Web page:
Exocrine pancreatic function and chronic unexplained dyspepsia - A case-control study

Ross C. Smith*, Nicholas J. Talley, Owen F. Dent, Michael Jones, Shella L. Waller

*Corresponding author for this work

Research output: Contribution to journalArticlepeer-review

15 Citations (Scopus)


The aim of this study was to determine the prevalence of diminished mean tryptic activity (MTA) in duodenal juice of patients with nonulcer dyspepsia following injection of a Lundh test meal. Two separate studies were undertaken. The first examined a consecutive group of 100 patients with suspected pancreatic disease referred over a period of 2 yr. In these patients, receiver-operating-characteristic analysis was used to determine the point of best discrimination, which occurred at 7 μEq/mL/min when non-pancreatic disease patients were compared with those with chronic pancreatitis or pancreatic cancer. The second study involved 22 patients with endoscopically confirmed nonulcer dyspepsia. The MTA for the patients with unexplained dyspepsia did not differ from 17 healthy controls, but a further 16 pancreatic disease control patients had significantly decreased values (p<0.01). Six patients with unexplained dyspepsia (27%) had an MTA of 7 μEq/min/mL or less, indicating impaired pancreatic function, which was more frequent than in healthy controls (p = 0.02). These six patients had significantly different symptoms, being more likely to have pain radiating through to the back (p = 0.017) and pain waking them from sleep (p = 0.002), and less likely to have postprandial pain (p = 0.045). It was of interest that the alcohol intake was not greater in these six patients. It is concluded that pancreatic disease may explain the symptoms of some patients with nonulcer dyspepsia.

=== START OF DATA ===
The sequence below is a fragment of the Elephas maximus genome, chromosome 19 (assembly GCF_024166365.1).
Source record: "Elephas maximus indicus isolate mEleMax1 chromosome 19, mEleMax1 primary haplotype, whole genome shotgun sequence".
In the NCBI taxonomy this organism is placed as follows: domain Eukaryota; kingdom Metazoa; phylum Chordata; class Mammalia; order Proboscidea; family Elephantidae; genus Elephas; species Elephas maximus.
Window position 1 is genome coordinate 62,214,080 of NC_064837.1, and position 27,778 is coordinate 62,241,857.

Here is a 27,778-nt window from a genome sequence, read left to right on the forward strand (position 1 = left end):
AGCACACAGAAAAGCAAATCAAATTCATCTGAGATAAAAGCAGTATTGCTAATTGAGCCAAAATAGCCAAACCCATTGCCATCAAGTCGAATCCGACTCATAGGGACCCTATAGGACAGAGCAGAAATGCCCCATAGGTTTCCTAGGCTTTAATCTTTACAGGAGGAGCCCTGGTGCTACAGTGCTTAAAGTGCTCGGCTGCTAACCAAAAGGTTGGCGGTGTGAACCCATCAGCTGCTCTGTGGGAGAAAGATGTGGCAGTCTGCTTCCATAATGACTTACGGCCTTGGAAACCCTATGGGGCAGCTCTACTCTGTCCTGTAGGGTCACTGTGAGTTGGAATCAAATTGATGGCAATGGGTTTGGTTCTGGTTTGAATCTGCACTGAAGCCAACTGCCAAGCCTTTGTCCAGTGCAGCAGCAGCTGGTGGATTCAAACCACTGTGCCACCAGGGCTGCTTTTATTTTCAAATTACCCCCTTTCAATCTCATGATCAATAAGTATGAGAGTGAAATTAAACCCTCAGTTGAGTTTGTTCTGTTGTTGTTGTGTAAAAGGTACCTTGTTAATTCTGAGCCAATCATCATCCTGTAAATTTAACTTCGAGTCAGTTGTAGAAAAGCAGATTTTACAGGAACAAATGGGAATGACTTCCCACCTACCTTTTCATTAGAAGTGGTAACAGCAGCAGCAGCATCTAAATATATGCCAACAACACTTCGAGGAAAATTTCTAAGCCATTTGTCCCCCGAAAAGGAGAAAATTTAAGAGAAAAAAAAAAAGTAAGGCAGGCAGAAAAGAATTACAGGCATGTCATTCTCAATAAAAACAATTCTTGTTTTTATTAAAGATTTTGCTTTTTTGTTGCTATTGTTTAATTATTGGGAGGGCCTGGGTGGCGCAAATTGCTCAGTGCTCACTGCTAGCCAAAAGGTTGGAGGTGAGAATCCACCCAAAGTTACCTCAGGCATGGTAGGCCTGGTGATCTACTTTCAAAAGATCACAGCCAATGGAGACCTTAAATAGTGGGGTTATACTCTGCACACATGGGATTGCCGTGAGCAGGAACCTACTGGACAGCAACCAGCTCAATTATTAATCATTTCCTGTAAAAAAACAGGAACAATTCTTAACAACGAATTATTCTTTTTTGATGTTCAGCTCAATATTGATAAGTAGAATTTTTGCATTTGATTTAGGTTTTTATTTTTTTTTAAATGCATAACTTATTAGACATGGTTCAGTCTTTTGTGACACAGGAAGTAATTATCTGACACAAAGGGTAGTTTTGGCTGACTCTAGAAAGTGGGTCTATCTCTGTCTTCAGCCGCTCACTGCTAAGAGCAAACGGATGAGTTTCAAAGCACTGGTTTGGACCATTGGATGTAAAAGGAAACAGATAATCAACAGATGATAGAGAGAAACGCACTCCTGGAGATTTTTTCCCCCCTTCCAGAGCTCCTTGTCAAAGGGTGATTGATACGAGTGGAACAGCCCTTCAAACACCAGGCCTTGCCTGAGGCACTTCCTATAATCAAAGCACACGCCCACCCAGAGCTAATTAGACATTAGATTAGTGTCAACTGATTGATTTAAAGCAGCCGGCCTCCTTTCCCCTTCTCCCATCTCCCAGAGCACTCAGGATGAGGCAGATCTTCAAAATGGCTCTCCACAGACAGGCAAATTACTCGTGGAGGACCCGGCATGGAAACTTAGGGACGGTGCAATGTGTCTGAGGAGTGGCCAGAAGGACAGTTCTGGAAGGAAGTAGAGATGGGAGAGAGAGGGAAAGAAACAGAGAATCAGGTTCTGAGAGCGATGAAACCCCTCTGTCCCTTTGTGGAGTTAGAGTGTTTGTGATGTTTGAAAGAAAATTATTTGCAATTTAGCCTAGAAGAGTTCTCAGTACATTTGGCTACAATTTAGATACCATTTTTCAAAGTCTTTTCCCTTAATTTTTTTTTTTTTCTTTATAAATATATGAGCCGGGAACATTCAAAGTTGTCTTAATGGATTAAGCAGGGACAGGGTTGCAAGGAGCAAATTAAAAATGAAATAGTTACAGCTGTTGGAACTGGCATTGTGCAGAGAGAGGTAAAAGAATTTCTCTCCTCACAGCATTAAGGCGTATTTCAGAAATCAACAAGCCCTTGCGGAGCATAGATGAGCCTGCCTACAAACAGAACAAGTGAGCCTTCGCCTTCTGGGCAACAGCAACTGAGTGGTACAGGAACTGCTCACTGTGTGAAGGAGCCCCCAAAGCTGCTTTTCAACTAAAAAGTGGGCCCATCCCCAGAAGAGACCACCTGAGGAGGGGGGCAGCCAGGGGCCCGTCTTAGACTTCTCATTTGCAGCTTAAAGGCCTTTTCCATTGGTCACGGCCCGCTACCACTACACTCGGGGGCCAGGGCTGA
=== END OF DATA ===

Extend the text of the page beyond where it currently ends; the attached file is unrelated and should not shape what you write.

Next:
Original languageEnglish
Pages (from-to)253-262
Number of pages10
JournalInternational Journal of Pancreatology
Issue number3
Publication statusPublished - Apr 1991
Externally publishedYes


  • Essential dyspepsia
  • Lundh test
  • pancreatitis


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